Monday, January 13, 2014
Thursday, November 07, 2013
There is a small closet in the living room that is plumbed to hold a small washing machine. It's barely big enough to hold the washer, and close the door. I had to get new hoses, with 90 degree connectors, to get it to fit, though.
There's a spot for a gas dryer, as well. Outside on the porch. I've hung clothes outside to dry, but never taken them to an outside dryer. Its' pretty well protected from the elements by the upstairs balcony and a dividing wall, but I think I'm going to get a tarp to cover it, with winter coming along. There's also small storage room, just off the back porch, opposite the dryer. Trust me when I say it's packed to the ceiling.
The kitchen has taken the most adjusting. It's tiny. The refrigerator (standard size), sink (two basin) and oven/stove are butted up against each other, wrapping around the corner the sink sits in. On the other side of the stove is a counter top about the size of a movable chopping block. That's it. No more built in counter space.
To cope, we've gotten creative. There are, thankfully, plenty of cupboards that go nearly to the ceiling. There was also room for us to stack a few large storage buckets in one corner, and put in a freestanding shelf against the wall, opposite the stove. We've also turned an aquarium stand into a microwave stand. Putting the cut-out from a sink installation on top has given us a bit more counter space. The bread-machine lives under the microwave, on the floor.
Parking is weird, too. It's been many years since I lived in an apartment, and at least those had assigned parking. Not so, here. There is resident parking, but I'm not guaranteed to have a space of my own. There are a few parking lots adjacent to our complex, but the one that's closest to our apartment is shared by the football stadium. Every time there's a home game, I have to move our van so the university can sell the parking space to some rabid football fan for $10.00. I also can't get to my apartment easily because the close down the street that runs in front of it. All the better to control access to the game and sell the almighty football tickets.*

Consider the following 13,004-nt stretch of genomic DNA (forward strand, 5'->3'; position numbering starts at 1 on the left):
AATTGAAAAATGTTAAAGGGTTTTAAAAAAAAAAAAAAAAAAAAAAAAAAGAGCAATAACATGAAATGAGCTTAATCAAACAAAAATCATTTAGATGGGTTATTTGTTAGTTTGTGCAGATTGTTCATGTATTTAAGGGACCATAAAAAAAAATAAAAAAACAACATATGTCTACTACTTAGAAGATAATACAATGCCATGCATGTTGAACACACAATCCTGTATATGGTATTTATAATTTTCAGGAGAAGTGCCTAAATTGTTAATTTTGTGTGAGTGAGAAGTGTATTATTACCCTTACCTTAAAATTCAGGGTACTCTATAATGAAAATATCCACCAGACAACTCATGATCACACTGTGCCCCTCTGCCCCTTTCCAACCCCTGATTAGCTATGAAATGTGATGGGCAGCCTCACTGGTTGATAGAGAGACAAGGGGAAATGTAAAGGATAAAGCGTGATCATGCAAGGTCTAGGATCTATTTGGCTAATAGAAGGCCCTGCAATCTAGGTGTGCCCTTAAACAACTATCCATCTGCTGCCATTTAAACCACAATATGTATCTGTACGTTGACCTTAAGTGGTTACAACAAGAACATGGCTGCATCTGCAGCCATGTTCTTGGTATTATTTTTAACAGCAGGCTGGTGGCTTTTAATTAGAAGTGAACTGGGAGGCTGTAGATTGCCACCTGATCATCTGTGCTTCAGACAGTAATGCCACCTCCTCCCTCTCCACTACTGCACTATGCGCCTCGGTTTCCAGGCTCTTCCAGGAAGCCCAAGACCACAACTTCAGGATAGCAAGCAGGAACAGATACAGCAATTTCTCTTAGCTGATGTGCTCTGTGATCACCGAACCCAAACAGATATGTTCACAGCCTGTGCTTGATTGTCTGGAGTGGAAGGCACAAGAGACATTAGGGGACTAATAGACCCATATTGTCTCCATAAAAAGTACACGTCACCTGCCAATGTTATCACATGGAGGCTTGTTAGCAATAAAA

In spite of how different it all is, we're getting used to it. The university shuttles are reasonable, at least during the day, and the city has free public buses. The routes and stops are a little screwy, but we're coping. The kids have made friends very quickly, the neighbors are nice, and I love my classes. My wife and I have both found work. It doesn't pay as much as we really need it to, but at least we're employed. All in all, I'd have to say my life is pretty good. Busy. Weird, when compared to our old life, but good. Now if I could just find more time to update my blogs, regularly.
*In case you're wondering, I really don't like American football. Yeah, it's nice when the college team wins, but to be honest, that doesn't happen very often.
Tuesday, June 25, 2013